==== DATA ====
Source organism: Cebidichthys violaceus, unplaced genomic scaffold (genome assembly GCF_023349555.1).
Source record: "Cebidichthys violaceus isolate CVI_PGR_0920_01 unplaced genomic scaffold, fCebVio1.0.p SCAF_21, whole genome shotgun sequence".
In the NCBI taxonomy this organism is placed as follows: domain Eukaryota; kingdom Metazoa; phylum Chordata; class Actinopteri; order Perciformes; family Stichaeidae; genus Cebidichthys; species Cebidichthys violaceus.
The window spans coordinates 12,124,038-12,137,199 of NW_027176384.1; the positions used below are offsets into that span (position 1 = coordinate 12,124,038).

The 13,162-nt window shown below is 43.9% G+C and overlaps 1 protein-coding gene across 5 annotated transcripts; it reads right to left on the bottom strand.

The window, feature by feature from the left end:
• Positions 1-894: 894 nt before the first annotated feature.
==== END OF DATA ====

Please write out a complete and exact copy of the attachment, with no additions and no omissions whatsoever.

Source organism: Cebidichthys violaceus, unplaced genomic scaffold (genome assembly GCF_023349555.1).
Source record: "Cebidichthys violaceus isolate CVI_PGR_0920_01 unplaced genomic scaffold, fCebVio1.0.p SCAF_21, whole genome shotgun sequence".
In the NCBI taxonomy this organism is placed as follows: domain Eukaryota; kingdom Metazoa; phylum Chordata; class Actinopteri; order Perciformes; family Stichaeidae; genus Cebidichthys; species Cebidichthys violaceus.
The window spans coordinates 12,124,038-12,137,199 of NW_027176384.1; the positions used below are offsets into that span (position 1 = coordinate 12,124,038).

The 13,162-nt window shown below is 43.9% G+C and overlaps 1 protein-coding gene across 5 annotated transcripts; it reads right to left on the bottom strand.

The window, feature by feature from the left end:
• Positions 1-894: 894 nt before the first annotated feature.